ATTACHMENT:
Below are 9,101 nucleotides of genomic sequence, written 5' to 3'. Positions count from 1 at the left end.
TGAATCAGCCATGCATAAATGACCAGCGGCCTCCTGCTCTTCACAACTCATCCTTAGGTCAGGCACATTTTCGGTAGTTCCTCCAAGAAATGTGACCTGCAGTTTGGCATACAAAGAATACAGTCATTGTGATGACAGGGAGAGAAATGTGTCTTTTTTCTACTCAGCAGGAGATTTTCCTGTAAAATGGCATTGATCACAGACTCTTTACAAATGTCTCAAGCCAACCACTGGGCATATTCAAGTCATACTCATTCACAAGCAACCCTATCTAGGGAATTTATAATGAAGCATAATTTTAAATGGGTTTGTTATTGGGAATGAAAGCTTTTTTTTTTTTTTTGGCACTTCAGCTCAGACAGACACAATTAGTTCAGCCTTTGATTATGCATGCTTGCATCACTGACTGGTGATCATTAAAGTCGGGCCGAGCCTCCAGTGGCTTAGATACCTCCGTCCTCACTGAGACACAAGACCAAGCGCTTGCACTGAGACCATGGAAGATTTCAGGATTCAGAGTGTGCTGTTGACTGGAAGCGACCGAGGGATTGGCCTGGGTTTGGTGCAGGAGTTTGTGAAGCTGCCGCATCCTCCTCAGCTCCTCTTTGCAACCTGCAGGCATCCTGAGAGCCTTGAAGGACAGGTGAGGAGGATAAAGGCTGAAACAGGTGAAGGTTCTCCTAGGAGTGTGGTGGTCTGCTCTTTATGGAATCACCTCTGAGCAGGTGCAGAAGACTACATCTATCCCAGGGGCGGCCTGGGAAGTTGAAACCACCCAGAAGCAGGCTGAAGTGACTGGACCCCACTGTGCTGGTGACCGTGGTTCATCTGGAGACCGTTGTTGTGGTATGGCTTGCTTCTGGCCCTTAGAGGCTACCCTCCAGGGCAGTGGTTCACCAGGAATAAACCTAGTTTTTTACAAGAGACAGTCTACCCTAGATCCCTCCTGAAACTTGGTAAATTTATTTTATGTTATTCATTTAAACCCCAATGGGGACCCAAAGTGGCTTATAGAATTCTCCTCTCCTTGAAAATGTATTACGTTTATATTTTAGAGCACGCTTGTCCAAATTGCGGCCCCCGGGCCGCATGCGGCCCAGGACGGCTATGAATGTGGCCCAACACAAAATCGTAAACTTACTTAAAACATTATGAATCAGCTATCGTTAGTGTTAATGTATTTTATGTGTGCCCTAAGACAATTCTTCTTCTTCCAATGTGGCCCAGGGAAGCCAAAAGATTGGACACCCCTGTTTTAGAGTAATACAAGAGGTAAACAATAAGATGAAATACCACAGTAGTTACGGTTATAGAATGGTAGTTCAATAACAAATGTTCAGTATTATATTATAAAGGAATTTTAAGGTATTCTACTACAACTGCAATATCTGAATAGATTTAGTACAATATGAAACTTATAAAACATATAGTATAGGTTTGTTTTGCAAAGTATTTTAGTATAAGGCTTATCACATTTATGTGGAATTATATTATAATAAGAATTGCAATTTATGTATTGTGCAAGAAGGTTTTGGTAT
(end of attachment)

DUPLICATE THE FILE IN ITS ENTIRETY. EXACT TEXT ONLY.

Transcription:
Below are 9,101 nucleotides of genomic sequence, written 5' to 3'. Positions count from 1 at the left end.
TGAATCAGCCATGCATAAATGACCAGCGGCCTCCTGCTCTTCACAACTCATCCTTAGGTCAGGCACATTTTCGGTAGTTCCTCCAAGAAATGTGACCTGCAGTTTGGCATACAAAGAATACAGTCATTGTGATGACAGGGAGAGAAATGTGTCTTTTTTCTACTCAGCAGGAGATTTTCCTGTAAAATGGCATTGATCACAGACTCTTTACAAATGTCTCAAGCCAACCACTGGGCATATTCAAGTCATACTCATTCACAAGCAACCCTATCTAGGGAATTTATAATGAAGCATAATTTTAAATGGGTTTGTTATTGGGAATGAAAGCTTTTTTTTTTTTTTTGGCACTTCAGCTCAGACAGACACAATTAGTTCAGCCTTTGATTATGCATGCTTGCATCACTGACTGGTGATCATTAAAGTCGGGCCGAGCCTCCAGTGGCTTAGATACCTCCGTCCTCACTGAGACACAAGACCAAGCGCTTGCACTGAGACCATGGAAGATTTCAGGATTCAGAGTGTGCTGTTGACTGGAAGCGACCGAGGGATTGGCCTGGGTTTGGTGCAGGAGTTTGTGAAGCTGCCGCATCCTCCTCAGCTCCTCTTTGCAACCTGCAGGCATCCTGAGAGCCTTGAAGGACAGGTGAGGAGGATAAAGGCTGAAACAGGTGAAGGTTCTCCTAGGAGTGTGGTGGTCTGCTCTTTATGGAATCACCTCTGAGCAGGTGCAGAAGACTACATCTATCCCAGGGGCGGCCTGGGAAGTTGAAACCACCCAGAAGCAGGCTGAAGTGACTGGACCCCACTGTGCTGGTGACCGTGGTTCATCTGGAGACCGTTGTTGTGGTATGGCTTGCTTCTGGCCCTTAGAGGCTACCCTCCAGGGCAGTGGTTCACCAGGAATAAACCTAGTTTTTTACAAGAGACAGTCTACCCTAGATCCCTCCTGAAACTTGGTAAATTTATTTTATGTTATTCATTTAAACCCCAATGGGGACCCAAAGTGGCTTATAGAATTCTCCTCTCCTTGAAAATGTATTACGTTTATATTTTAGAGCACGCTTGTCCAAATTGCGGCCCCCGGGCCGCATGCGGCCCAGGACGGCTATGAATGTGGCCCAACACAAAATCGTAAACTTACTTAAAACATTATGAATCAGCTATCGTTAGTGTTAATGTATTTTATGTGTGCCCTAAGACAATTCTTCTTCTTCCAATGTGGCCCAGGGAAGCCAAAAGATTGGACACCCCTGTTTTAGAGTAATACAAGAGGTAAACAATAAGATGAAATACCACAGTAGTTACGGTTATAGAATGGTAGTTCAATAACAAATGTTCAGTATTATATTATAAAGGAATTTTAAGGTATTCTACTACAACTGCAATATCTGAATAGATTTAGTACAATATGAAACTTATAAAACATATAGTATAGGTTTGTTTTGCAAAGTATTTTAGTATAAGGCTTATCACATTTATGTGGAATTATATTATAATAAGAATTGCAATTTATGTATTGTGCAAGAAGGTTTTGGTAT